Joseph has also attempted to attack certain evidential rulings by the trial court. The question is not correctly raised inasmuch as there is no proper assignment of error. Joseph's second assignment of error states that the court erred "in admitting testimony of the defendant despite proper objection and exception" as stated in three paragraphs of the finding. These three paragraphs merely recite certain facts which the state claimed to have proved in part by the contested introduction of certain evidence. Practice Book, 1963, 648 provides that when error is claimed in rulings on evidence the draft finding and finding shall state in each instance, in a separate paragraph, the question, the objection, the answer, if any, and the exception. An assignment of error on an evidential ruling should refer to such a finding. Practice Book, 1963, 651. There has not been a compliance with these rules.
Subsequent to the filing of the assignment of errors, the trial court corrected the finding so that the added paragraphs properly set out, as suggested by Practice Book, 1963, 648, the portion of the transcript necessary to review a ruling on evidence. Joseph did not, however, assign as error the evidential rulings recited in these paragraphs. If he intended to attack these rulings, then, after the finding was corrected, he should have amended his assignments of error in order to attack the contested rulings on evidence in the added paragraphs. Practice Book, 1963, 626, 636, 710; Maltbie, Conn. App. Proc. 177.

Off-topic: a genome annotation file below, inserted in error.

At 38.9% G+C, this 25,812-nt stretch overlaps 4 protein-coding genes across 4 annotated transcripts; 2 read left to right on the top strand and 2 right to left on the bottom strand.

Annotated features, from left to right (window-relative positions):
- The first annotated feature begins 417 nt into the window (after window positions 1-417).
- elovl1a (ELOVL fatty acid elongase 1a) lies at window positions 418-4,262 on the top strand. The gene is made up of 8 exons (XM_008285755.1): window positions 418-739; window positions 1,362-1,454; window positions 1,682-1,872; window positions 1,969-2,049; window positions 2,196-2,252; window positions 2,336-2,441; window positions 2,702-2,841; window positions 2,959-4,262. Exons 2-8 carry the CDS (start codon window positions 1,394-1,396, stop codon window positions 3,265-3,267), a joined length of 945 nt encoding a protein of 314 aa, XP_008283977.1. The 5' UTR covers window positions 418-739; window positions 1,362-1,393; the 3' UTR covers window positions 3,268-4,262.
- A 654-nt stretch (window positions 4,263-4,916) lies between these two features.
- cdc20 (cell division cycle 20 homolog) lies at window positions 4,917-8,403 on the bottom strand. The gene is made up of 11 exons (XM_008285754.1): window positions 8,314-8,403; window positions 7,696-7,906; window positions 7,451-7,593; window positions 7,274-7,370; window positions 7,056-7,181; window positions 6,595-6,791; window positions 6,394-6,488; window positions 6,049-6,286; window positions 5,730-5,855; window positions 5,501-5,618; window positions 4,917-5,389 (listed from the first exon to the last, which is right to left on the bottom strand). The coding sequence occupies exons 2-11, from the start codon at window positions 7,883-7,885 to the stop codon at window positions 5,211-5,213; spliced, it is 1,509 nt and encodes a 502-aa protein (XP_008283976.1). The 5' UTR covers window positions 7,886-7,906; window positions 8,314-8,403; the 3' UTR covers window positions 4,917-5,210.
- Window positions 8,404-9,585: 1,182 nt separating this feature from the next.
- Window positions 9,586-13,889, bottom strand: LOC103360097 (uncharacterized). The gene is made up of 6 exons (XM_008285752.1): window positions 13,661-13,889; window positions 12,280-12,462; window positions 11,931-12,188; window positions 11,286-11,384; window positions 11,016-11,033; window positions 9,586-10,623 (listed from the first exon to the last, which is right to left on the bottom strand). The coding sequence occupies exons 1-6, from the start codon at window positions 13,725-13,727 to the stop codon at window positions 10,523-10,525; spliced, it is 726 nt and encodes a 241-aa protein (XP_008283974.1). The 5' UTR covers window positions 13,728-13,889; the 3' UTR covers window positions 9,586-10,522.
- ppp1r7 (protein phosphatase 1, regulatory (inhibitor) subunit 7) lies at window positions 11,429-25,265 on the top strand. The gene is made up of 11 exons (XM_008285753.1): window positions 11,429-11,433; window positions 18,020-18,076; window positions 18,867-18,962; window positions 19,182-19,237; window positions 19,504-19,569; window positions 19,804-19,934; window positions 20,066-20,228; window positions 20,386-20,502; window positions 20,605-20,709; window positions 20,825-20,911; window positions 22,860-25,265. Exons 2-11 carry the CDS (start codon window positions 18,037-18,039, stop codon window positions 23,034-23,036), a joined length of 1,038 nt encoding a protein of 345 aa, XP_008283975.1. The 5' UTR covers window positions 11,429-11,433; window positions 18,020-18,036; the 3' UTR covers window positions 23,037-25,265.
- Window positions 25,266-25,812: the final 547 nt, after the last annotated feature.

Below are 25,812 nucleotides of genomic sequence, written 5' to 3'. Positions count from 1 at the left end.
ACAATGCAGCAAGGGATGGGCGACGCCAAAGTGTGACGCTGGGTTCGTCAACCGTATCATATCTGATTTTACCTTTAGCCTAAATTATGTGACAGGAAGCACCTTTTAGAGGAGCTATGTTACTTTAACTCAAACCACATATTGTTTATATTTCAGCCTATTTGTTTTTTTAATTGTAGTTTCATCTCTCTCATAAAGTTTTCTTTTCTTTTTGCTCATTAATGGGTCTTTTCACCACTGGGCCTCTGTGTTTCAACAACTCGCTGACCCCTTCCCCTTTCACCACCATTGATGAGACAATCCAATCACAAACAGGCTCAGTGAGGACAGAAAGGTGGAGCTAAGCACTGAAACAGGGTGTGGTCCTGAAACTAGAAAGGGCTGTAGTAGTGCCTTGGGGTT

Notwithstanding this state of the record, it does appear that Joseph intended to contest in this appeal the admissibility of certain questions directed to him on cross-examination and designed to impeach his credibility. This portion of the cross-examination is recited in a paragraph of the corrected finding as to which, however, no assignment of error is made. We will do no more than to note that it is proper to attack a witness' credibility by evidence of his materially inconsistent statements. State v. Walters, 145 Conn. 60, 66, 138 A.2d 786. Also, once a defendant in a criminal case has taken the stand, he subjects himself to the risk of impeachment. State v. Reid, 146 Conn. 227, 232, 149 A.2d 698. A trial court has wide discretion both as to the allowance of questions involving relevancy and remoteness and as to the scope of cross-examination to show contradictory statements. Steiber v. Bridgeport, 145 Conn. 363, 366, 143 A.2d 434; Eamiello v. Piscitelli, 133 Conn. 360, 370, 51 A.2d 912; State v. Kelly, 77 Conn. 266, 269, 58 A. 705. It does not appear that there was any abuse of such discretion in this instance.